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On May 18, after more than a year-and-a-half of the pandemic, the Supreme Court of Nepal finally started online hearing of cases. Although this step is to be appreciated, one wonders why it has taken so long for the highest court in the land to recognize the significance of fair and equitable access to justice. Two lockdowns and over half a dozen prohibitory orders that limited people's mobility have provided new prospects for litigants and lawyers around the nation to approach, through technology, the Supreme Court with relative ease. It is open to speculation whether the court will continue this innovative practice after the pandemic subsides. However, it would be in the interest of justice to let this virtual access continue even after things return to normal.
Access to justice is a basic principle of the rule of law and a fundamental right of everyone, guaranteed by the constitution. Nepali law emphasizes the right to equal access to justice for every citizen. However, access to justice is a broad term and encompasses elements such as legal awareness, protection, and adjudication. The state must facilitate this process by "making judicial administration swift, competent, easily available, economical, impartial, effective and accountable to people", according to Article 50 (k) (1) of the constitution. In Part 3 of the constitution, Articles 18 and 20 further ensure the “right to equality” and “rights relating to justice”, respectively.
However, for a nation as geographically diverse as Nepal, it is a tragedy that the framers of the constitution did not debate upon the seat of the highest court with sincerity, which resulted in the continuation of the spirit of the preceding Interim Constitution. For a nation where more than 20 percent of the people are below the poverty line and over 20 districts fall in the geographically ‘remote’ category, how accessible will justice be if the final judicial authority in the nation is housed only in the capital?
The framers of the constitution ought to have given due thought to this issue, considering the volume of cases from different parts of the country. The Supreme Court should be required to increase its reach and hold court in places other than the capital. The constitutions of India and Pakistan have both empowered the Chief Justice to hold sittings of the Supreme Court in areas other than the capital. Even Bangladesh has a provision in the constitution that allows the Chief Justice to hold sittings of the high court division of the Supreme Court in places other than Dhaka. Although this has been translated into practice in Bangladesh, successive Chief Justices of India have refused to invoke this constitutional power for reasons unknown.
The Nepali constitution has envisioned a parochial single-pivot structure of the judicial system in Nepal. But given the federal nature of the nation, top-tier justice still remains unitary. Due to such a confined structure, many cases might find it difficult to make their way to the Supreme Court. However, it is in contravention of the fundamental rights promising fair access to justice and the constitutional directives which promise to “make judicial administration swift, competent, easily available, economical, impartial, effective and accountable to people” by having an exclusively Kathmandu-centric Supreme Court. According to a report from India’s Centre for Policy Research, geographical proximity to the Supreme Court is inversely proportional to the number of appeals. In other words, states closer to Delhi have a larger share of appeals/cases in the Supreme Court compared to states that are more remote.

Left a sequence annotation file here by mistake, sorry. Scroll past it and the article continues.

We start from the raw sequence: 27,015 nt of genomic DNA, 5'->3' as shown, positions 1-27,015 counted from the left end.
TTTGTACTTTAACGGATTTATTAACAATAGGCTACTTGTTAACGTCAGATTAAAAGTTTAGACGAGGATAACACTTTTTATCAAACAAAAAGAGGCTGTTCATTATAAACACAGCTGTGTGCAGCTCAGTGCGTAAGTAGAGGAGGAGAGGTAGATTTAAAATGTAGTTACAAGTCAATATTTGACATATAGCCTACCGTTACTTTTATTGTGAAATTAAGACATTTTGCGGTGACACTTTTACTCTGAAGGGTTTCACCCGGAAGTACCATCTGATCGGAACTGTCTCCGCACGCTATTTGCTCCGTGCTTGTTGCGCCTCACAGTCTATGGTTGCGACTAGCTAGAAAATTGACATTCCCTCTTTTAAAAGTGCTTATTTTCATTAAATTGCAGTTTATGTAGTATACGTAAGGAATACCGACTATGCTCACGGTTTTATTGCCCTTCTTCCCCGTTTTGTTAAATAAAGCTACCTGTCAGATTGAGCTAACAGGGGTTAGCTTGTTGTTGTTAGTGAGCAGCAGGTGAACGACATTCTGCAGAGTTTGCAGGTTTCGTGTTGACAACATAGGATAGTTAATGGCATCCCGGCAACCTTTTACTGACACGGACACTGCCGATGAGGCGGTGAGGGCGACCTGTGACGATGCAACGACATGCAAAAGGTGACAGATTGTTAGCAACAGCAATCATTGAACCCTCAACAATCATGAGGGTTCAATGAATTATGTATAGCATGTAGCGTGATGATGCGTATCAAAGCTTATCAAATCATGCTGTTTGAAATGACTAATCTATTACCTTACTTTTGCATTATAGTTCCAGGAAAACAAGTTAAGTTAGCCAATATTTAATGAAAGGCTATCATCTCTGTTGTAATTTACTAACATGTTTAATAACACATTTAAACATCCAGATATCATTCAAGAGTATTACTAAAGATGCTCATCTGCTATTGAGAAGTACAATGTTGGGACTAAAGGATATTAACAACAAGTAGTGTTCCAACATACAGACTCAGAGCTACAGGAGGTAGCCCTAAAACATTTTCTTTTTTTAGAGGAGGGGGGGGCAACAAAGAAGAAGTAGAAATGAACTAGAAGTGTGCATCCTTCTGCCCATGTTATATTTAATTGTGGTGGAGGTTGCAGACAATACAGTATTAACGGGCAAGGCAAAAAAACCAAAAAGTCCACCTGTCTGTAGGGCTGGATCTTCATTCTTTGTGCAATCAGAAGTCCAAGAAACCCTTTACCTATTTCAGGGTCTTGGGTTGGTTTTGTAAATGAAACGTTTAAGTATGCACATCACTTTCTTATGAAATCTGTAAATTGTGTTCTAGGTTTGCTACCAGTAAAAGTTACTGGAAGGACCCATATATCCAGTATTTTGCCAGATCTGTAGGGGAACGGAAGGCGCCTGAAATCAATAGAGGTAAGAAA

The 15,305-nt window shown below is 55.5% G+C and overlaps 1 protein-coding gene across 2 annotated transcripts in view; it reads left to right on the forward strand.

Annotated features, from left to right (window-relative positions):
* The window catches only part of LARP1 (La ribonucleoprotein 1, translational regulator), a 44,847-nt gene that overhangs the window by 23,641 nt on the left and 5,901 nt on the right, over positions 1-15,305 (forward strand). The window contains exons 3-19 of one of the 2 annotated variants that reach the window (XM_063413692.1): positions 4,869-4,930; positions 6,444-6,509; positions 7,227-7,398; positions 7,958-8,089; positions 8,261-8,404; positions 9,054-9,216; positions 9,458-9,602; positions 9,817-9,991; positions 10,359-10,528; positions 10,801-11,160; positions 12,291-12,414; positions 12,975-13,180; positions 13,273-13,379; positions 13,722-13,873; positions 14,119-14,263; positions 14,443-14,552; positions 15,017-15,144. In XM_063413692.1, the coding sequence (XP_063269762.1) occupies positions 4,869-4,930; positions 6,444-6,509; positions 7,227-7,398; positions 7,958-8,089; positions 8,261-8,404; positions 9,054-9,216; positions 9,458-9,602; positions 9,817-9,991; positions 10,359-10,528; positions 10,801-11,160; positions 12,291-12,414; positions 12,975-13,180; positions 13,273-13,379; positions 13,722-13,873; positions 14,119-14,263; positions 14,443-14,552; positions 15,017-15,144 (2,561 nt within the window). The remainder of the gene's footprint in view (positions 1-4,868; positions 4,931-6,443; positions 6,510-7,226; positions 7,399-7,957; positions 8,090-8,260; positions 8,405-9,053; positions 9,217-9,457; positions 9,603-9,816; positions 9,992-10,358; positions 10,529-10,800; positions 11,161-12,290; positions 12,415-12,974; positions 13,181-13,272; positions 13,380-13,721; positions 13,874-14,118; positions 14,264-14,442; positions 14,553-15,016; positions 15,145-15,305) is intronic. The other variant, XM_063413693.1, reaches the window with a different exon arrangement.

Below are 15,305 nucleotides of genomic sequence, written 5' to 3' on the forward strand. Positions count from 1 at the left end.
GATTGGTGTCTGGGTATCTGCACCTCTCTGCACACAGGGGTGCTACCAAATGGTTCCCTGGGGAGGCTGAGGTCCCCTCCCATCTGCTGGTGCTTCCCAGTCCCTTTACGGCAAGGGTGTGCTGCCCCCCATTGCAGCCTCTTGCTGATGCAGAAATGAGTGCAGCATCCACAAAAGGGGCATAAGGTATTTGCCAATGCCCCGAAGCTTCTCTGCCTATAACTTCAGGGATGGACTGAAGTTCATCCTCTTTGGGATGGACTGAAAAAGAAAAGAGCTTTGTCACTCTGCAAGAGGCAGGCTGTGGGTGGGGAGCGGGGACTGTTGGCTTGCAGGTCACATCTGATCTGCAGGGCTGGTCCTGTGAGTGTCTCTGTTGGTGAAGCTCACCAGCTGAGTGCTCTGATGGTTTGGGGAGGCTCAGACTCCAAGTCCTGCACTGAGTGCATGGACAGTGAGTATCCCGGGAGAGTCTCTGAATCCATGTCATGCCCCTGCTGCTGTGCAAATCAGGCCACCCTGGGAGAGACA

It has also been observed that the representation of lawyers in the Supreme Court has become an exclusive domain of a select few ‘elites’ living in and around the Kathmandu Valley. Such intended exclusivity consequently transposes into steep and often restrictive pecuniary costs for litigants. Without the prospect of a local advocate of their preference, litigants are forced to accept what the Bar in Kathmandu offers in terms of both quality and charges.
Ironically, it has taken the pandemic for the courts to overcome these geographical and physical barriers. Still, as luck would have it, it has initiated an endeavour to increase access to free and fair justice. Not only is the court’s virtual hearings a step towards the adage ‘justice for all’, it can also be an opportunity to diversify the once-exclusive domain of ‘elite’ lawyers to include advocates from the rest of Nepal. Moreover, litigants now have the alternative to contract a local attorney of their preference and suitability, including the exact attorney who pleaded their case before the lower court.
Undoubtedly, while it needs to be conceded that virtual hearings may not be the ideal choice, in the current scenario, it is the best option available to maintain the law and provide justice, and any shortcomings must be evaluated over curtailing the right to access justice itself. Only when all Nepalis are provided with seamless entry to its halls can the Supreme Court be said to accomplish its constitutional obligation. As the framers of the constitution have not provided provisions for equitable distribution of supreme justice, it is for the judiciary to make access to justice free and unhindered by allowing virtual hearings until the legislature devises policies to distribute fair and equitable justice.
Sambridh Ghimire Sambridh Ghimire is a graduate of the National Law School of India University, Bangalore and a Kathmandu-based lawyer. .
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